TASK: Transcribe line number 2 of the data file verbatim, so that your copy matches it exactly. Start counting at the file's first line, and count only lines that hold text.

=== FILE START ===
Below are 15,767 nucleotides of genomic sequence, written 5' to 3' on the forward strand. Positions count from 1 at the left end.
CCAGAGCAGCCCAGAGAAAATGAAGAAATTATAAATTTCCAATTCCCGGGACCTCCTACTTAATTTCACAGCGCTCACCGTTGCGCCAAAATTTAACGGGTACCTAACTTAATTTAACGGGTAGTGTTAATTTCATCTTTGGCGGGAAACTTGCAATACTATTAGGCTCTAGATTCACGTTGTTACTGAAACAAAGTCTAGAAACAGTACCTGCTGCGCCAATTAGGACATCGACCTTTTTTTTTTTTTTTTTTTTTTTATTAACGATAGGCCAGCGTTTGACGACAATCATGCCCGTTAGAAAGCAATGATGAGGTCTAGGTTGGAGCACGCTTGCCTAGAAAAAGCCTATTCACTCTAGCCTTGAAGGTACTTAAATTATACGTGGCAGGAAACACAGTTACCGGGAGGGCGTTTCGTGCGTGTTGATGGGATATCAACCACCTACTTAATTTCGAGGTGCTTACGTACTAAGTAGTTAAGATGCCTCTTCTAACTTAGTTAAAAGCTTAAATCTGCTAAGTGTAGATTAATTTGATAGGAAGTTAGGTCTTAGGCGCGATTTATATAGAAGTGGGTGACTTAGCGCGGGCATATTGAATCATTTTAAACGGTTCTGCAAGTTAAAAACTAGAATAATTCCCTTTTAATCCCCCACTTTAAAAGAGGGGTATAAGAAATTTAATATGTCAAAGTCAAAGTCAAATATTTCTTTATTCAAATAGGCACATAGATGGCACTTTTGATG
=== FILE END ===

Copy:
CCAGAGCAGCCCAGAGAAAATGAAGAAATTATAAATTTCCAATTCCCGGGACCTCCTACTTAATTTCACAGCGCTCACCGTTGCGCCAAAATTTAACGGGTACCTAACTTAATTTAACGGGTAGTGTTAATTTCATCTTTGGCGGGAAACTTGCAATACTATTAGGCTCTAGATTCACGTTGTTACTGAAACAAAGTCTAGAAACAGTACCTGCTGCGCCAATTAGGACATCGACCTTTTTTTTTTTTTTTTTTTTTTTATTAACGATAGGCCAGCGTTTGACGACAATCATGCCCGTTAGAAAGCAATGATGAGGTCTAGGTTGGAGCACGCTTGCCTAGAAAAAGCCTATTCACTCTAGCCTTGAAGGTACTTAAATTATACGTGGCAGGAAACACAGTTACCGGGAGGGCGTTTCGTGCGTGTTGATGGGATATCAACCACCTACTTAATTTCGAGGTGCTTACGTACTAAGTAGTTAAGATGCCTCTTCTAACTTAGTTAAAAGCTTAAATCTGCTAAGTGTAGATTAATTTGATAGGAAGTTAGGTCTTAGGCGCGATTTATATAGAAGTGGGTGACTTAGCGCGGGCATATTGAATCATTTTAAACGGTTCTGCAAGTTAAAAACTAGAATAATTCCCTTTTAATCCCCCACTTTAAAAGAGGGGTATAAGAAATTTAATATGTCAAAGTCAAAGTCAAATATTTCTTTATTCAAATAGGCACATAGATGGCACTTTTGATG